40. 40. 
    Funnell T, Zhang AW, Grewal D, McKinney S, Bashashati A et al. 2019. Integrated structural variation and point mutation signatures in cancer genomes using correlated topic models. PLOS Comp. Biol. 15:e1006799
    [Google Scholar]
  41. 41. 
    Salomatin K, Yang Y, Lad A 2009. Multi-field correlated topic modeling. Proceedings of the 2009 International Conference on Data Mining C Apte, H Park, K Wang, MJ Zaki 628–37 Philadelphia: SIAM
    [Google Scholar]
  42. 42. 
    Yang Z, Pandey P, Shibata D, Conti DV, Marjoram P, Siegmund KD. 2019. HiLDA: a statistical approach to investigate differences in mutational signatures. PeerJ 7:e7557
    [Google Scholar]
  43. 43. 
    Sason I, Wojtowicz D, Robinson W, Leiserson MDM, Przytycka TM, Sharan R 2020. A sticky multinomial mixture model of strand-coordinated mutational processes in cancer. iScience 23:100900
    [Google Scholar]
  44. 44. 
    Matsutani T, Ueno Y, Fukunaga T, Hamada M. 2019. Discovering novel mutation signatures by latent Dirichlet allocation with variational Bayes inference. Bioinformatics 35:4543–52
    [Google Scholar]
  45. 45. 
    Gilad G, Sason I, Sharan R 2020. An automated approach for determining the number of components in non-negative matrix factorization with application to mutational signature learning. Mach. Learn. Sci. Technol. 2:015013
    [Google Scholar]
  46. 46. 
    Rosenthal R, McGranahan N, Herrero J, Taylor BS, Swanton C. 2016. DeconstructSigs: delineating mutational processes in single tumors distinguishes DNA repair deficiencies and patterns of carcinoma evolution. Genome Biol. 17:31
    [Google Scholar]
  47. 47. 
    Huang X, Wojtowicz D, Przytycka TM. 2018. Detecting presence of mutational signatures in cancer with confidence. Bioinformatics 34:330–37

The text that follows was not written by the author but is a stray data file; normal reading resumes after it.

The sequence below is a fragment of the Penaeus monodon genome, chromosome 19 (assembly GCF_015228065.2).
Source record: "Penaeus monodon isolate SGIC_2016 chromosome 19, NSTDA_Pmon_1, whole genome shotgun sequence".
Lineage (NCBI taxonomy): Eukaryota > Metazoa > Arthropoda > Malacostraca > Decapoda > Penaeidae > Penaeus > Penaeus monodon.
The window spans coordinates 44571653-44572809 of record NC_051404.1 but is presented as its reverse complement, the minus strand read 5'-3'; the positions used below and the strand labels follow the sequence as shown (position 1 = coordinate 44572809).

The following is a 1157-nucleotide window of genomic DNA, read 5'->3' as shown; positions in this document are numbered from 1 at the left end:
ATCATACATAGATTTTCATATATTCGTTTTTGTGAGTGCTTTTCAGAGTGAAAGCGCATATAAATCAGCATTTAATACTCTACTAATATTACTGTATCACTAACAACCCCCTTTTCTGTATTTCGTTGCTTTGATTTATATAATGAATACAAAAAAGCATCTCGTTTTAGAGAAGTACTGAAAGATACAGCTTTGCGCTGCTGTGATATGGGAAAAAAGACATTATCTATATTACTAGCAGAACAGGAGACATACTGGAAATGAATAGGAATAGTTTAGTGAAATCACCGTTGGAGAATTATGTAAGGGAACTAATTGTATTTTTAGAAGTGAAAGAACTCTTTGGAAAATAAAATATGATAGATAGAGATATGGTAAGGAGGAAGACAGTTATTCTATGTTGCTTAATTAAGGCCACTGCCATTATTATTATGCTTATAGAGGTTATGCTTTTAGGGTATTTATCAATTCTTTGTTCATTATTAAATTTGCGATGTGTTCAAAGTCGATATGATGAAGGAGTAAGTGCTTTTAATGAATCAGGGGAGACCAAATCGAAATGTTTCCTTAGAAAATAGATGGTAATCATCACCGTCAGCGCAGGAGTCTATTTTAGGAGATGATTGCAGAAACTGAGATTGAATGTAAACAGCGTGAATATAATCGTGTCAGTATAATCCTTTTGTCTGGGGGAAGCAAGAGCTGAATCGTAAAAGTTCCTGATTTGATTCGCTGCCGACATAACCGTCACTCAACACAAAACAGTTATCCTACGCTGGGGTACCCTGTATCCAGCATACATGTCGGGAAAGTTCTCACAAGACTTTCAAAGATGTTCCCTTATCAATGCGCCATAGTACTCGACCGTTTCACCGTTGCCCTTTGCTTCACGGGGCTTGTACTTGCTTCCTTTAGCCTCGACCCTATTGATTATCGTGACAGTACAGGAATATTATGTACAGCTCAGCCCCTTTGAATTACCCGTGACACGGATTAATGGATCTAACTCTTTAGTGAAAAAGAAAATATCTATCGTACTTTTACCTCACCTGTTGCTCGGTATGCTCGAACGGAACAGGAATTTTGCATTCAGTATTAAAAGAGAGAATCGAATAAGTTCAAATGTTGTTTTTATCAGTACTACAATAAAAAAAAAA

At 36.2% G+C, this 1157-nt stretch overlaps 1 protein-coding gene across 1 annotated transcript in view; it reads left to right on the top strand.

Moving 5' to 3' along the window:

[Google Scholar]
  48. 48. 
    Li S, Crawford FW, Gerstein MB. 2020. Using sigLASSO to optimize cancer mutation signatures jointly with sampling likelihood. Nat. Commun. 11:3575
    [Google Scholar]
  49. 49. 
    Fryxell KJ, Moon WJ. 2005. CpG mutation rates in the human genome are highly dependent on local GC content. Mol. Biol. Evol. 22:650–58
    [Google Scholar]
  50. 50. 
    Schuster-Bckler B, Lehner B 2012. Chromatin organization is a major influence on regional mutation rates in human cancer cells. Nature 488:504–7
    [Google Scholar]
  51. 51. 
    Haradhvala N, Polak P, Stojanov P, Covington K, Shinbrot E et al. 2016. Mutational strand asymmetries in cancer genomes reveal mechanisms of DNA damage and repair. Cell 164:538–49
    [Google Scholar]
  52. 52. 
    Stamatoyannopoulos JA, Adzhubei I, Thurman RE, Kryukov GV, Mirkin SM, Sunyaev SR. 2009. Human mutation rate associated with DNA replication timing. Nat. Genet. 41:393–95
    [Google Scholar]
  53. 53. 
    Morganella S, Alexandrov LB, Glodzik D, Zou X, Davies H et al. 2016. The topography of mutational processes in breast cancer genomes. Nat. Commun. 7:11383
    [Google Scholar]
  54. 54. 
    Tomkova M, Tomek J, Kriaucionis S, Schuster-Bckler B 2018. Mutational signature distribution varies with DNA replication timing and strand asymmetry. Genome Biol. 19:129
    [Google Scholar]
  55. 55. 
    Koren A, Polak P, Nemesh J, Michaelson JJ, Sebat J et al. 2012. Differential relationship of DNA replication timing to different forms of human mutation and variation. Am. J. Hum. Genet. 91:1033–40
    [Google Scholar]
  56. 56. 
    Chan CWY, Gu Z, Bieg M, Eils R, Herrmann C. 2019. Impact of cancer mutational signatures on transcription factor motifs in the human genome. BMC Med. Genom. 12:64
    [Google Scholar]
  57. 57. 
    Sabarinathan R, Mularoni L, Deu-Pons J, Gonzalez-Perez A, López-Bigas N. 2016. Nucleotide excision repair is impaired by binding of transcription factors to DNA. Nature 532:264–67
    [Google Scholar]
  58. 58. 
    Pich O, Muiños F, Sabarinathan R, Reyes-Salazar I, Gonzalez-Perez A, López-Bigas N. 2018. Somatic and germline mutation periodicity follow the orientation of the DNA minor groove around nucleosomes. Cell 175:1074–87
    [Google Scholar]
  59. 59. 
    Frigola J, Sabarinathan R, Mularoni L, Muiños F, Gonzalez-Perez A, López-Bigas N. 2017. Reduced mutation rate in exons due to differential mismatch repair. Nat. Genet. 49:1684–92
    [Google Scholar]
  60. 60.